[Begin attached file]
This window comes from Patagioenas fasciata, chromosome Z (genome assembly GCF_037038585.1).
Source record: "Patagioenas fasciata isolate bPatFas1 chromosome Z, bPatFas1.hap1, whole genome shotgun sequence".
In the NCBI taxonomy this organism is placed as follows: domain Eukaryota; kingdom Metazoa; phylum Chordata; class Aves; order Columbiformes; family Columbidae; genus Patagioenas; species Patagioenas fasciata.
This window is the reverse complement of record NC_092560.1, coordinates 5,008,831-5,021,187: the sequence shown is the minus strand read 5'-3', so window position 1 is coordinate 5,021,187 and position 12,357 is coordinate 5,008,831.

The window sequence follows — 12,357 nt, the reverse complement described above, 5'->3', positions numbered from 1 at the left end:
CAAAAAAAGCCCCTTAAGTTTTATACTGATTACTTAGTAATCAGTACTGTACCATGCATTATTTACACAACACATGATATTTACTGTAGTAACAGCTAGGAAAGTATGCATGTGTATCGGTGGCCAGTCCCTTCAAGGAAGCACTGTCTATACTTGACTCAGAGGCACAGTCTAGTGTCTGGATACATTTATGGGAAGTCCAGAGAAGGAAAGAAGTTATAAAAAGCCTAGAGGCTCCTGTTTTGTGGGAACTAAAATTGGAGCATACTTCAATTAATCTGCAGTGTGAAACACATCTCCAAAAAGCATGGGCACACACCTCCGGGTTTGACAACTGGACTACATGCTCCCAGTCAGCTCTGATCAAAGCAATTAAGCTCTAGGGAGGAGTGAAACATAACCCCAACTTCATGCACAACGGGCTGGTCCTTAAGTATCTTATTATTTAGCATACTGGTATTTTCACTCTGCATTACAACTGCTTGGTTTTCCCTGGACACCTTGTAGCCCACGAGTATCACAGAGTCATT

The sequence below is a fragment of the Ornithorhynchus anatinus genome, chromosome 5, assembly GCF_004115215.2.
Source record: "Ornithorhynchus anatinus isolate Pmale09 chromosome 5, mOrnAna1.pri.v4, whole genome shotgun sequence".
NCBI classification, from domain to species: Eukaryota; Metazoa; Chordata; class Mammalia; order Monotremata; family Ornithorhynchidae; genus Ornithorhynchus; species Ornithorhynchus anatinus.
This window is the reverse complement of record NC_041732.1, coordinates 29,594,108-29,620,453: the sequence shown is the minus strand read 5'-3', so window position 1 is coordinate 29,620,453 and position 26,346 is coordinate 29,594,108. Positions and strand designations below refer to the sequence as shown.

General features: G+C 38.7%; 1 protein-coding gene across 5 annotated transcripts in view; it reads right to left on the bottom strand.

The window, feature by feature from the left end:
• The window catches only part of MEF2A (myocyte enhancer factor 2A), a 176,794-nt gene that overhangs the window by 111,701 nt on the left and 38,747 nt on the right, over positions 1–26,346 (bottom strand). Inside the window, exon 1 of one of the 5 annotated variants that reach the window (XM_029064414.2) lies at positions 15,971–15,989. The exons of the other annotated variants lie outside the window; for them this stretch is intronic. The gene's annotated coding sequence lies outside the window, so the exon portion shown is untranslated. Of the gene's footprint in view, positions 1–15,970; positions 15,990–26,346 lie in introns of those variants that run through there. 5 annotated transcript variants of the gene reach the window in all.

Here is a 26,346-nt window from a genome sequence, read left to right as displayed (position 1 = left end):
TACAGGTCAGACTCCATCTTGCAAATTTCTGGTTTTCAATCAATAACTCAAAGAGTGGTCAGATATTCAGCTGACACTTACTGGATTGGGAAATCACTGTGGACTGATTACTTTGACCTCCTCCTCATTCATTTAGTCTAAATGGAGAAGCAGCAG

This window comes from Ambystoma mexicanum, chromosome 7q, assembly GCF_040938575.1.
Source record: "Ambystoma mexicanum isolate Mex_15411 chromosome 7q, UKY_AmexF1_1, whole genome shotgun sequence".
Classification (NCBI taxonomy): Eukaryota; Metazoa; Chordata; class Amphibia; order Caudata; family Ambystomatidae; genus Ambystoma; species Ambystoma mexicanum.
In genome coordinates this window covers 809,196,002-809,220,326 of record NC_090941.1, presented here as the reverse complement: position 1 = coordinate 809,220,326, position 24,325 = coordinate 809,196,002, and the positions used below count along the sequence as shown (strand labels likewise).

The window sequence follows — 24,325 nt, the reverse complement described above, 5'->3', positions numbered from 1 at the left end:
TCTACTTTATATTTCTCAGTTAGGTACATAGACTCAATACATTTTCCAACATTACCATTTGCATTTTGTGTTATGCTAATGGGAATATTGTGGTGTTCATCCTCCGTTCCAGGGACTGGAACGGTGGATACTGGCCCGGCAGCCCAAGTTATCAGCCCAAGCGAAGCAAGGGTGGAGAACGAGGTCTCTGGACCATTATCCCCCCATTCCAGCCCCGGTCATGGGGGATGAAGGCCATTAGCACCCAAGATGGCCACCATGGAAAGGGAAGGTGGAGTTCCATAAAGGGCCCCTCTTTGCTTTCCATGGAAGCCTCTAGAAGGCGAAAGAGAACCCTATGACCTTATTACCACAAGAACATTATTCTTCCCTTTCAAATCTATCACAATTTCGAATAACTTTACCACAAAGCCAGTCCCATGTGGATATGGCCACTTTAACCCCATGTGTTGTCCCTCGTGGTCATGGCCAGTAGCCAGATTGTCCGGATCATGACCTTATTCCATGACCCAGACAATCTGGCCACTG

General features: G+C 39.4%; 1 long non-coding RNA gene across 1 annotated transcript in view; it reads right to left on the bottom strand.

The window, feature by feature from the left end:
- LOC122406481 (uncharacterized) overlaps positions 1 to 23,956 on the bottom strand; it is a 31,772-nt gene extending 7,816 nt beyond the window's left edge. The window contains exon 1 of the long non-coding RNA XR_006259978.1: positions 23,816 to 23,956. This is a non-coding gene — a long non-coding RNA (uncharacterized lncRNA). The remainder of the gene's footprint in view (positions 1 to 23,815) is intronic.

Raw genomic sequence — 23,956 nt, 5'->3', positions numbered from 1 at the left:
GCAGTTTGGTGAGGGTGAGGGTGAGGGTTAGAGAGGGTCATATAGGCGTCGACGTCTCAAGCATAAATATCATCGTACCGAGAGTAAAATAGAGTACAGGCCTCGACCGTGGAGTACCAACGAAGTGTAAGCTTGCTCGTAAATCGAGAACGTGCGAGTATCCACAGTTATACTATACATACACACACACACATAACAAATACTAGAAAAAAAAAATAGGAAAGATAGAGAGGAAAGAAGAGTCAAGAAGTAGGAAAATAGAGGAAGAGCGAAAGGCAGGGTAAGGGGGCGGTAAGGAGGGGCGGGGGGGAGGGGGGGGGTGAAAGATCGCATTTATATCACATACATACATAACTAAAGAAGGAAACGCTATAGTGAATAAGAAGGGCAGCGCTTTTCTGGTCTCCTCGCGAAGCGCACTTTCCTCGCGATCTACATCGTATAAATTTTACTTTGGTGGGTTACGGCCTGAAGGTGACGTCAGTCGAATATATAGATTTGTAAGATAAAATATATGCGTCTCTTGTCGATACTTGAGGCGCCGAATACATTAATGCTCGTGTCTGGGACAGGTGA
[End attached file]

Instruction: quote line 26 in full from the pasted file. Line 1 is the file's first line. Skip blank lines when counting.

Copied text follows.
GCAGTTTGGTGAGGGTGAGGGTGAGGGTTAGAGAGGGTCATATAGGCGTCGACGTCTCAAGCATAAATATCATCGTACCGAGAGTAAAATAGAGTACAGGCCTCGACCGTGGAGTACCAACGAAGTGTAAGCTTGCTCGTAAATCGAGAACGTGCGAGTATCCACAGTTATACTATACATACACACACACACATAACAAATACTAGAAAAAAAAAATAGGAAAGATAGAGAGGAAAGAAGAGTCAAGAAGTAGGAAAATAGAGGAAGAGCGAAAGGCAGGGTAAGGGGGCGGTAAGGAGGGGCGGGGGGGAGGGGGGGGGTGAAAGATCGCATTTATATCACATACATACATAACTAAAGAAGGAAACGCTATAGTGAATAAGAAGGGCAGCGCTTTTCTGGTCTCCTCGCGAAGCGCACTTTCCTCGCGATCTACATCGTATAAATTTTACTTTGGTGGGTTACGGCCTGAAGGTGACGTCAGTCGAATATATAGATTTGTAAGATAAAATATATGCGTCTCTTGTCGATACTTGAGGCGCCGAATACATTAATGCTCGTGTCTGGGACAGGTGA